Tuesday, June 28, 2005

Dump the Energy Bill

The United States Senate passed its version of the Energy Bill today on an 85-12 vote.

The estimated cost of the Senate bill per the Congressional Budget Office is $16 Billion over ten years in contrast to the House version which is $10.6 Billion*. The White House wanted a $6.7 Billion price tag. No doubt that after the House and Senate get out of conference committee, it will probably be closer to $20 Billion. Don’t worry though, we can always count on the White House for a veto

Both versions offer generous corporate welfare subsidies to agricultural interests in the form of ethanol subsidies. The House version would require a minimum of five billion gallons of ethanol be used by 2012. The Senate version calls for eight billion gallons. At an average subsidy of $.52 per gallon; the House and the Senate have voted to transfer approximately $2.6 Billion and $4.16 Billion of your tax dollars to Archer Daniels Midland and to a lesser extent, corn growers. All for an “energy source” that takes 70 percent more energy to create than it provides.

The Senate version would also require that public utilities produce at least 10 percent of their energy from wind, solar, or other “renewable” energy sources and would direct approximately $7.2 Billion in tax breaks to these industries. Well if you can consider something that requires taxpayer funding to be “viable” an “industry.”

In addition though, the Senate in its commitment to tax simplification, offered tax “incentives” for energy-efficient appliances and homes as well as gas-electric hybrid cars. Apparently it was lost on members of the World’s Greatest Deliberative Body™ that there are already “incentives” to encourage energy efficiency – they’re called higher prices.

As far as taxpayer funding for research into gas-electric hybrid cars, isn’t it good to know that in addition to eventually paying for the auto industry’s legacy costs, we can now pay for their R&D as well? What exactly is wrong with (a) letting a private industry pay for their own R&D costs and (b) letting them keep the profits should they materialize?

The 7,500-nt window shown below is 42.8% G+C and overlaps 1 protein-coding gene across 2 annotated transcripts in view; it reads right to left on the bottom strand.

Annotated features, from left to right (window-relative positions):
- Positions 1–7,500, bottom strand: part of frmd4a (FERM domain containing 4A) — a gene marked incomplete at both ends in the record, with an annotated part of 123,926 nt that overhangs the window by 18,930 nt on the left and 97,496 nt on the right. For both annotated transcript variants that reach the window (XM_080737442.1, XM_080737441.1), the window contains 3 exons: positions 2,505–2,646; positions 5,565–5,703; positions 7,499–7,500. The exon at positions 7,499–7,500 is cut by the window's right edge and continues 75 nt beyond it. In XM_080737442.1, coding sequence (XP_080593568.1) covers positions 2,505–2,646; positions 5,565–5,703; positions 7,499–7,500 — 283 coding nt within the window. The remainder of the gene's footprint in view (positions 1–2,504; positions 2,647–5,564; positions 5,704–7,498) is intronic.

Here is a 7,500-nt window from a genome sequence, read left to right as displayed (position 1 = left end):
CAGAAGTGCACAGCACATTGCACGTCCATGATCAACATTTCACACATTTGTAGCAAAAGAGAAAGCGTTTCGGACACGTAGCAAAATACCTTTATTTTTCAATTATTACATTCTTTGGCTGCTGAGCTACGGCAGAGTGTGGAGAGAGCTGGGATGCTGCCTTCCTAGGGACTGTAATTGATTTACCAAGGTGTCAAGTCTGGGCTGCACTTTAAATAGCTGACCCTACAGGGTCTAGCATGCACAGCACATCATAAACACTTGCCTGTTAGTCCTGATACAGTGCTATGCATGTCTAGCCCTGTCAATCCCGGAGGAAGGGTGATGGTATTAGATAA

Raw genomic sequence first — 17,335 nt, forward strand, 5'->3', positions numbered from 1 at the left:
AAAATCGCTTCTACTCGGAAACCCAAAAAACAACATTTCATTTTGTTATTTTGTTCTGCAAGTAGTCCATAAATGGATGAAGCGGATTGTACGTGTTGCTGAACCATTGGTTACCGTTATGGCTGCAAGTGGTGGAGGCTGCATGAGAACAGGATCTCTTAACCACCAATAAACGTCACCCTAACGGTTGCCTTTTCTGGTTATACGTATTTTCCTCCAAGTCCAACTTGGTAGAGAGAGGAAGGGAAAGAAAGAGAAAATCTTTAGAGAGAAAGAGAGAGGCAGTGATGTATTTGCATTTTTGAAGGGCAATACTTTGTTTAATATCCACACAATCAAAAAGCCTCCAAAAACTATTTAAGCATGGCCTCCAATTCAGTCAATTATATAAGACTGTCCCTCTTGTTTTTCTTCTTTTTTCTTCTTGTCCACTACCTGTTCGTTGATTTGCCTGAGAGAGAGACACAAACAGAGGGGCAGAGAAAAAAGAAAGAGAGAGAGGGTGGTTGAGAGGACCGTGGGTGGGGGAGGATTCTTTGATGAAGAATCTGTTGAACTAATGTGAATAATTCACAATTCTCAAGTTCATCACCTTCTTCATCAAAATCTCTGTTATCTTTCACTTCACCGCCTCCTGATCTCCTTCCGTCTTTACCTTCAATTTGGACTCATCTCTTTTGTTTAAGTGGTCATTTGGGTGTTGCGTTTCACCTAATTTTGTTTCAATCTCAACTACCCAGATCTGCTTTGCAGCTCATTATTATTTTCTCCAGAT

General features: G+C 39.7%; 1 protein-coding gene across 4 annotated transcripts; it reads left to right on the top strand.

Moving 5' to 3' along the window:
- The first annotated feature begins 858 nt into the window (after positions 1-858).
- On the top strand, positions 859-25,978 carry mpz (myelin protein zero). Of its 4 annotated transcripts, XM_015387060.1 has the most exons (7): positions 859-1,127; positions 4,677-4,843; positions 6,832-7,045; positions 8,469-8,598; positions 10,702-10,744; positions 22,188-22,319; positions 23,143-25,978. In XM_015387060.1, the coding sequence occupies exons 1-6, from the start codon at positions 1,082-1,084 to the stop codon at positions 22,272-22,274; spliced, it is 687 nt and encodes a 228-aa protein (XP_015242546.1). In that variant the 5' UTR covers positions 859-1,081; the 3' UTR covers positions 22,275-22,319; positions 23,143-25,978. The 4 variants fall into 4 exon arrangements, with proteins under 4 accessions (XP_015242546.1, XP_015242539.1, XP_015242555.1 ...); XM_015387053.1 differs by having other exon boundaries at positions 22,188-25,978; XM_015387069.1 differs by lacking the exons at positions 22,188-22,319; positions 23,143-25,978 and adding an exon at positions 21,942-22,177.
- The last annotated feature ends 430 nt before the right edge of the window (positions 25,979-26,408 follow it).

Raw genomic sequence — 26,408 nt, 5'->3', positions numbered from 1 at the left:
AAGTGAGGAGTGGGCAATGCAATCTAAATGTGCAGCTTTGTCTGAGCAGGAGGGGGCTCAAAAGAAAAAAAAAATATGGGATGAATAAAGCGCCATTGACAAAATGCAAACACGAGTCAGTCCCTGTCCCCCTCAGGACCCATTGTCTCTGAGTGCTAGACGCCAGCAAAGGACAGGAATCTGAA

Both versions include about $1 billion in coastal impact assistance funds over four years to six coastal states with oil and natural gas production on the Outer Continental Shelf. The Senate defeated an amendment which would have allowed governors the authority to veto the siting of onshore liquefied natural gas (LNG) terminals off of the coasts of their States out of concerns for both security (apparently terrorists might want to attack something that has the capacity to explode) and environmental concerns. That’s federalism for you.

I suspect that many on our side will be fixated on the fact that the Senate version (unlike the House version) does not contain anything about allowing petroleum exploration in the Arctic National Wildlife Refuge.

Me, I’m a bit more distressed that we are being sold a bill which is pretty much pure pork lardened with corporate welfare and economic distortions. But that’s what you get when you rely on industrial policy rather than free markets for your “energy policy.”

* The House would like to claim that it’s actually “only” $8 Billion because their estimate relies on $2.6 Billion of revenue from the Artic National Wildlife Refuge. As someone who is weary of accounting gimmicks used to mask the cost of federal programs, I say let’s call it by its true cost.